This site is dedicated to every homeowner that has lost power. Whether you have frozen in the winter or suffered in the summertime, you now realize you need a whole-house generator for your home. But where do you begin? There is a wealth of information -- and misinformation -- on the Internet. Rather than spending hours searching for good data, wasting your weekends trying to get any informationat from the "big box" stores, or trusting your local electrician, just browse this site, and you will find most everything you need to know to make an informed decision regarding this significant investment.

What kind of generator do I need?

Portable vs Whole-House Generators - First of all, there is a huge difference between a portable generator and traditional whole house generator. Portable generators, such as those made by Honda (my favorite), Yamaha, Briggs & Stratton, among many, are designed, well, to be portable. They are ideal for providing short-term power at a construction site, and less ideally suited for providing long-term power for a home. It is certainly possible to connect a portable generatory safely to your home, but that is not the focus of this web-site. If that is your goal, then PLEASE invest in a suitable interconnection device to safely connect the portable generator into your home's electrical system.

Whole-House Generator -  A whole-house generator is a stationary unit that is specially-built to provide high-quality electricity for your home. They are designed to run for extended periods of time, require very little maintenance, and if you use an automatic transfer switch (more about this later), the generator will automatically start and provide power to your home within seconds of a power failure.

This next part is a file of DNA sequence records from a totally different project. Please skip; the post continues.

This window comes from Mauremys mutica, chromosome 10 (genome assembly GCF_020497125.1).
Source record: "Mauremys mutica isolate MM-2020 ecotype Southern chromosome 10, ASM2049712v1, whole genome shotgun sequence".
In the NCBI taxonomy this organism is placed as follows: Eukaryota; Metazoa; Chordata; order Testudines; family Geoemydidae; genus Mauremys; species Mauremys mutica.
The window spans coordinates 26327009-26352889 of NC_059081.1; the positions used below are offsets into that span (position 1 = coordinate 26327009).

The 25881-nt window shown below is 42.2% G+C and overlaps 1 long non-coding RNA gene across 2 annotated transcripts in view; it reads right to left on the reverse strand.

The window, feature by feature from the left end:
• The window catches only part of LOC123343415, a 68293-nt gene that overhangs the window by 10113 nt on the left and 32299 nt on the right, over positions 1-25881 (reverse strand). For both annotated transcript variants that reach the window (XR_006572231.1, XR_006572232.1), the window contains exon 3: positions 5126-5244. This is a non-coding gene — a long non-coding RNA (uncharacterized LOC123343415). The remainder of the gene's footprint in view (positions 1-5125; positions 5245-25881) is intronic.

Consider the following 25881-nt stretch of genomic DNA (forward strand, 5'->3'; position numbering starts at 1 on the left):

Fuel Options - Whole-house generators are powered by one of three fuels:
  • Natural Gas
  • LP Vapor (Propane)
  • Diesel
The vast majority of generators for home use are powered by natural gas or propane, with only the larger (and more expensive) units powerd by diesel. There are advantages for each of these fuels, and like most things, you have to make trade-offs:
  • Choosing natural gas is a no-brainer if you already have natural-gas running into your home. However, because your generator will burn large quanities of gas, your existing gas meter will probably have to be upgraded, and your gas company might charge you several hundred dollars for the upgrade. Using natural gas has the distinct advantange of never having to fill the gas tank. Conversely, it will never run out of gas!
  • LP Vapor is also very popular, and provides a little more power from the same generator as compared to natural gas. This is an attractive option if your home does not already have (or cannot get) natural gas service. The downside is that you have to have one or more LP tanks installed and periodically re-filled. Depending on your propane supplier, you may have to rent or buy the tanks. If you have an extended outage, or a series of shorter outages, you might find yourself out of gas and without electricity.
  • Diesel fuel is very efficient and is an excellent choice for larger generators, typically 25kW and above. Just be prepared to have a large fuel tank, keep it serviced (you have to service the fuel, as it does not keep forever), and as with propan, you run the risk of running out.
Summary - For anything other than shot-term power generation, go ahead and purchase a whole-house generator rather than a portable unit. I recommend using natural gas if at all possible, as it offers the tremendous benefit of providing an endless supply of fuel. A whole-house generator is not inexpensive, but it will provide many years (20 years is a typical life expectancy) of service to you and your family.

Look for other discussions on this site for information on selecting the right size generator for your needs. Also look for discussions about transfer switches.